(By: FOX News Latino) Twenty-eight percent of Major League Baseball players on the 25-man
opening day rosters were born outside of the 50 United States, according
to the commissioner's office.
It's the fourth-highest number in big leagues' history, trailing last season, 2007 and 2005.
There were 241 players born outside the U.S., out of the 856 players
on 30 big league rosters, the disabled list and restricted list.
The Dominican Republic, recent winner of the World Baseball Classic,
was the best represented country with 89 players, including New York
Yankees All-Star Robinson Cano. Venezuela was second with 63, which
includes Triple Crown winner Miguel Cabrera, then Canada (17), Cuba (15)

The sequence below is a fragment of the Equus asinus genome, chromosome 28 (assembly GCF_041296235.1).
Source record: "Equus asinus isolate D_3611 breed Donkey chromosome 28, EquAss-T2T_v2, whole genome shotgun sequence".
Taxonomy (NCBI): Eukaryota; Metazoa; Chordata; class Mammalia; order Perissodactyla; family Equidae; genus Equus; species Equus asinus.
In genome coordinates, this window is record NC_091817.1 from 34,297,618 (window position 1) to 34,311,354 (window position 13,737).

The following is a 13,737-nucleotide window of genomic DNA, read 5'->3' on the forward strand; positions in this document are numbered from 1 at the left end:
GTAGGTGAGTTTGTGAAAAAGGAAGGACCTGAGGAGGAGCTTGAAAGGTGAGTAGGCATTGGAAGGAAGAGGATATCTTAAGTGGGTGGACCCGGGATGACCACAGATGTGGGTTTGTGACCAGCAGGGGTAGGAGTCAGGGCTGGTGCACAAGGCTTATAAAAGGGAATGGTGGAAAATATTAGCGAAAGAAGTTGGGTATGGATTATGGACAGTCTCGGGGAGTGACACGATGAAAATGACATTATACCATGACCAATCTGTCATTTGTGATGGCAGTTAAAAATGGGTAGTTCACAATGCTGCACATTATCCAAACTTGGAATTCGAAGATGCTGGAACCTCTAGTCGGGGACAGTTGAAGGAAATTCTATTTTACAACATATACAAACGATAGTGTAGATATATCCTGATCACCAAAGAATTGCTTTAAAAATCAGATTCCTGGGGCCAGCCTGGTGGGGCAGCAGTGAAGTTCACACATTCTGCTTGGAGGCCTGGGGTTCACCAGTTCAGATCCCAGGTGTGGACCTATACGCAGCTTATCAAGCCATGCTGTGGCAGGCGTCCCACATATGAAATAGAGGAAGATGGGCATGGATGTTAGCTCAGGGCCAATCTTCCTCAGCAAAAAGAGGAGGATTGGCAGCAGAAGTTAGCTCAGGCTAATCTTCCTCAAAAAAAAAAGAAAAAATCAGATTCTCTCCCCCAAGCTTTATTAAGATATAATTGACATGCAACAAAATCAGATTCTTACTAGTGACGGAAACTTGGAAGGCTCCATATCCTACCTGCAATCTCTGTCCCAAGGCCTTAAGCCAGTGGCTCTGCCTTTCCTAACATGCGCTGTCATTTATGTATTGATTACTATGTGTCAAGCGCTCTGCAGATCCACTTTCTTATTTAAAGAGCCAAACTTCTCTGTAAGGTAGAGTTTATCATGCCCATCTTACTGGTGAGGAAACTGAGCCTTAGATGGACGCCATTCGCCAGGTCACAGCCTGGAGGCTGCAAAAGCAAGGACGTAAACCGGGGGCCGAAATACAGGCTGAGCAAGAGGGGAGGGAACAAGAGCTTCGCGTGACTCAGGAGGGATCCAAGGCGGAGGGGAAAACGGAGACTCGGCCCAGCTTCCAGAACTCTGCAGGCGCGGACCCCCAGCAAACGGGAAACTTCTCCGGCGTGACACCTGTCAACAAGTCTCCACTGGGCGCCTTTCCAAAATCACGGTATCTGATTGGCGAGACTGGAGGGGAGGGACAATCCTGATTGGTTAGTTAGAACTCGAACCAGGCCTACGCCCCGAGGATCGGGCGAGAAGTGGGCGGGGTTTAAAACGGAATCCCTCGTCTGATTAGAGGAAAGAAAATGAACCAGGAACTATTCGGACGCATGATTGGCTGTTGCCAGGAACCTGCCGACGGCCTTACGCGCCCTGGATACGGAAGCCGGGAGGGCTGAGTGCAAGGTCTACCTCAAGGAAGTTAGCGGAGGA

and Mexico (14).
Puerto Rico had 13 players, Japan had 11 and Colombia and Panama had
four each. Australia, South Korea and Nicaragua each had two.
Milwaukee had the most foreign-born players with 14 and Texas was next at 13. Angels, Dodgers and Rangers -- have 11 foreign-born players apiece. The Dodgers have players from eight different countries and territories
outside the United States: Canada, Curaçao, the Dominican Republic,
Japan, Nicaragua, Puerto Rico, Taiwan and Venezuela.
Fox News Latino did the math and found out that 24.2 percent players
on this year's MLB rosters are foreign-born players from Latin American
countries. Only 4 percent of the league is Canadian, European or Asian.
Major League Baseball officials also told Fox News Latino that 27.1 percent of its players are of "Hispanic background."
This includes players such as pitcher Sergio Romo of the San
Francisco Giants and Adrian Gonzalez of the Los Angeles Dodgers, who are
of Mexican descent but born in the United States and are not included
on the foreign born list.
According to the Institute for Diversity and Ethics in Sport, last year's Latino percentage was 27.3 percent.